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Author Topic: converted Sieg SX3 to cnc  (Read 5179 times)

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converted Sieg SX3 to cnc
« on: June 05, 2012, 05:28:53 AM »
Just prior to Xmas I converted my manual Sieg SX3 to CNC using A promica kit (3 x Nema 23 270oz steppers, 3x double nut rolled ballscrews, 4th axis kit for a rotary table and intelligent controller ) all powered by MACH3  ;D . I'm completely new to cnc so it's been a steep leaning curve just setting up the machine :o I use autocad inventor as part of work and have found Cambam very good for making tool paths and G- code from DXFs at a very reasonable price  ::)
Re: converted Sieg SX3 to cnc
« Reply #1 on: June 08, 2012, 08:57:09 PM »
I tried to Edit but couldn't  :-\ The  rotary filler starwheel (photo above) is 300mm  Dia  acetal (Delrin) . Cut using a single profile and indexing 60deg, using a 4axis rotary table in the C axis position as it was to big to cut as a single profile  ;). I would like to be able to cut this using C rotation and X movements. rather than the XY movements and a C index. any Hints welcome  ;D
« Last Edit: June 08, 2012, 09:07:35 PM by nzinoz »
Re: converted Sieg SX3 to cnc
« Reply #2 on: June 13, 2012, 10:55:39 PM »
Hello ninoz:
As I understand the problem, you would like to have the rotary table flat, with the machine Z axis perpinducular to the rotary table face. One way to generate a program to use only the X axis, and the rotary axis would be as follows.

Put a dowel pin, same size as the cutter you will use in the spindle collet.
Clamp the machined star wheel in the rotary table, and set the X0.00 on the rotary table center.

Start the measurement at the center of the shape. You only have to digitize one half of the shape cut-out.
Jog the X axis until it just touches the wheel cut-out at center. The rotary table is 0.00, and the X is some positive value.
Write down this X,A dimension. The A dim at center will be 0.00
Jog the X slightly + away from the star wheel.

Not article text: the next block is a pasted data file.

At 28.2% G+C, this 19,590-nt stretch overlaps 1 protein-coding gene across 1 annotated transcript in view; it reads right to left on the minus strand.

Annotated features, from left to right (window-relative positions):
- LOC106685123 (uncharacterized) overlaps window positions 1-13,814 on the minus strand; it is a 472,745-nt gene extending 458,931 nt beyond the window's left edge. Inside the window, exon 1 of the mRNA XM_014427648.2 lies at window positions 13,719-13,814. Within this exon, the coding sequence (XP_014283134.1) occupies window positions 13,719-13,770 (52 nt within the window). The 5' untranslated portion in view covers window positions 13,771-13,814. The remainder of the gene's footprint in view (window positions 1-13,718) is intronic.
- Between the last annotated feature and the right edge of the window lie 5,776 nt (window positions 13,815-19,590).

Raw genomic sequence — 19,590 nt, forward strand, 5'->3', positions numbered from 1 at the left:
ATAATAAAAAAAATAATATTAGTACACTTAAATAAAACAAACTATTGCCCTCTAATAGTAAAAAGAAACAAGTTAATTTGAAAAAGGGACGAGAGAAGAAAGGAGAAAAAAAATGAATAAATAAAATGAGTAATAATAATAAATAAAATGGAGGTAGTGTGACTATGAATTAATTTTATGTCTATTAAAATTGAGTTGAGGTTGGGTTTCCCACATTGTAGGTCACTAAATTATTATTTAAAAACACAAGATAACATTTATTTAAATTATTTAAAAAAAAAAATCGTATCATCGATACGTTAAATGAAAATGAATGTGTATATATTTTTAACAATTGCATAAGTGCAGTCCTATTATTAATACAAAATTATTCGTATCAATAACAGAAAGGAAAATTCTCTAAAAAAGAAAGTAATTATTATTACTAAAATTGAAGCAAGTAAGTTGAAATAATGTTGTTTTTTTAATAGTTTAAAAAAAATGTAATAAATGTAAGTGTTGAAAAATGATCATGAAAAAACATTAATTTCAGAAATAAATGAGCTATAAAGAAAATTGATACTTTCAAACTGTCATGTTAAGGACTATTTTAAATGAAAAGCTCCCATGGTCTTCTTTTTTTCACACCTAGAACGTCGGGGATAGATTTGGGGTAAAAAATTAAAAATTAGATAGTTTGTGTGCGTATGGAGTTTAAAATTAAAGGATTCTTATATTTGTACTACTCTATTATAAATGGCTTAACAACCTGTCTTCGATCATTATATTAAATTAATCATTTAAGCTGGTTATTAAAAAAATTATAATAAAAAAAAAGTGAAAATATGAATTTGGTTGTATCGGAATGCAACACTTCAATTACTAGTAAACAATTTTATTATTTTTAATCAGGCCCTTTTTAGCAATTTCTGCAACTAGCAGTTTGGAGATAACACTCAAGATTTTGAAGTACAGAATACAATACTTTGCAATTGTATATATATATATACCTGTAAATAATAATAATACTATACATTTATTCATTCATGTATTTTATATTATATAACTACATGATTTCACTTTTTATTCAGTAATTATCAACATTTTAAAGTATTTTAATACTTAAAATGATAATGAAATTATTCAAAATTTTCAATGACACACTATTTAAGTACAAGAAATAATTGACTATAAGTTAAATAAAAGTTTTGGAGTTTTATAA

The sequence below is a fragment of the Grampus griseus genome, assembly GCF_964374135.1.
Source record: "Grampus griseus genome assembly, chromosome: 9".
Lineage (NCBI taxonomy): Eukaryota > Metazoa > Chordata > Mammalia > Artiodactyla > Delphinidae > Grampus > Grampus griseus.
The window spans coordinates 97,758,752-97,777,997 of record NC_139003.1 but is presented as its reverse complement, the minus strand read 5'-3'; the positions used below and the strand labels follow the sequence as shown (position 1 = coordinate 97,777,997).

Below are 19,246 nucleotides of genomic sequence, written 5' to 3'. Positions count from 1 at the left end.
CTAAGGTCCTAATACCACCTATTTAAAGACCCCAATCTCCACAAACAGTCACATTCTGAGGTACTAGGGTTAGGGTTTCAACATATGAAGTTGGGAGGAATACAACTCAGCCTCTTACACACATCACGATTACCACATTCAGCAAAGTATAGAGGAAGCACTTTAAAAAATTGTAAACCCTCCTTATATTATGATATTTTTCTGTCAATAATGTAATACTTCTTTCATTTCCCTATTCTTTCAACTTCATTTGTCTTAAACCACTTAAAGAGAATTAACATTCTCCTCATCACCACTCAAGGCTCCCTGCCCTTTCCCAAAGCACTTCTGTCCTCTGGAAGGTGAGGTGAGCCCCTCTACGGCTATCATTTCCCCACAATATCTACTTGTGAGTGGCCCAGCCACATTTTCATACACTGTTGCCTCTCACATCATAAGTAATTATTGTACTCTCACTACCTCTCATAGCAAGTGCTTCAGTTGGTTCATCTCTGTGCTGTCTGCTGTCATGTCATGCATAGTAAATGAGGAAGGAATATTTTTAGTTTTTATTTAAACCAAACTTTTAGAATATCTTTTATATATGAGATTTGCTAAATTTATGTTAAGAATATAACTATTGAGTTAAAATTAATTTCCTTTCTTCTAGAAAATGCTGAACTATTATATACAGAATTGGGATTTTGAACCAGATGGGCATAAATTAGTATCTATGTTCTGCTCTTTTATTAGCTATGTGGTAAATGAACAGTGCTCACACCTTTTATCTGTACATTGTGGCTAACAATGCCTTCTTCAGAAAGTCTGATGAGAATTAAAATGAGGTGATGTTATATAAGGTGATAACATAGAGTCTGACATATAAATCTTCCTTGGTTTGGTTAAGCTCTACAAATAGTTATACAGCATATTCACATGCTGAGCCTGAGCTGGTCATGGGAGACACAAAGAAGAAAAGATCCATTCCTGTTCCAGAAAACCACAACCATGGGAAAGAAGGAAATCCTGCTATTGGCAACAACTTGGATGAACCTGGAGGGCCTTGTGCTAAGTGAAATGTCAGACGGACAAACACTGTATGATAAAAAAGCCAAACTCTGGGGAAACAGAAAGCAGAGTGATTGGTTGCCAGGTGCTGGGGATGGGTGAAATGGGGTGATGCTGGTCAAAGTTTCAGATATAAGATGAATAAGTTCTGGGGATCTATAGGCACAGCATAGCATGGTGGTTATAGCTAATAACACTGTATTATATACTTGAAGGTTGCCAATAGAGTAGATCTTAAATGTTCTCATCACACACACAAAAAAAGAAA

Advance the rotary table 1 degree. Be sure the wheel does not touch the pin before the rotary table gets to the next degree position.
Jog the X axis in the minus direction again, until it just touches the wheel again.
Write down this X,A dim

Repeat this process until you reach the outer corner.
By the looks from the picture, one half of the wheel cut-out is about 20 degrees.
As the dowel pin get near the end of the pocket, the X will be rising faster, so you might want to make the A advance 1/2 degree per step.
Now you can copy the data points in reverse order, and join the two columns.
You should have a list of  X*.***,A*.*** coordinates that would drive the machine to cut one Star-wheel pocket.
You can increment the A dimension with G91 by 60 degrees, and repeat all the way around.

Have fun. ;)

Re: converted Sieg SX3 to cnc
« Reply #3 on: June 14, 2012, 03:33:26 AM »
Hi mrprecise44, Thanks for your reply, I understand your process unfortunately I start with only a drawing of what is required  ;) not an original part, as these are what is known as change parts to suit different bottle shapes.
I will look at the drawing and see if I could produce X,A coordinates for a toolpath  ;) I would really like to use the drawing (DXF) to create an X,A toolpath not an X,Y Path  ??? any tips welcome
Re: converted Sieg SX3 to cnc
« Reply #4 on: June 14, 2012, 04:18:33 PM »

Another possibility would to do the same thing in CAD. If you can enlarge the drawing section of one half of the star-wheel cutout (the vertical section of the drawing, and the center of rotation at the left side, you could produce an offset line in cad, which would describe the path of the cutter center.
Generate an angular line from the star-wheel center, that intersects the offset cutter/path line. The CAD program should give you the X axis coordinate, and you already know the line angle, which is the rotary axis degree. A series of points will be the tool path you need.

Another method would be to generate the star-wheel cutout shape, and do an offset line as above. Now, instead of drawing a line from the wheel center, just put in a series of points, and save the X,Y coordinate to Excel. You can now write a formula in Excel to give you two columns of numbers. The first column is the X axis coordinate, and the second column is the Rotary angle, which is from the drawing origin to the point. You can add columns for the symbol X, A adjacent to the numbers, and save an output to a text file, which will be the true cutter machining path.

Also, now that the data points are in Excel, you can add or subract a constant in the Rotary degree column, and make the beginning of the cutting path at 0.00 rotation degrees, making the program a little easier visually, with no plus or minus rotary angles.

Excel is a marvelous program, and I did this once to produce a ellipse tool path, wrapped around the outside of a cylinder for about 40 degrees of cylinder rotation, which included a Y axis offset for cutter comp, so this 2D problem is a walk in the park.

Re: converted Sieg SX3 to cnc
« Reply #5 on: June 14, 2012, 04:30:59 PM »

If you do not have a CAD program to play with, may I suggest the program, DraftSight. It is a free 2D CAD program, made by Dassault Systemes of France. They are the parent company of SolidWorks. Do not be put off because it is free. It is one powerful program! The free offer is so more people become introduced to CAD, and hopefully end up buying SolidWorks. You have to register your name etc., but they send regular email notices about amazing  :)  things people have done with SolidWorks.

In addition, they have a huge number of videos for DraftSight (over 40) on Youtube.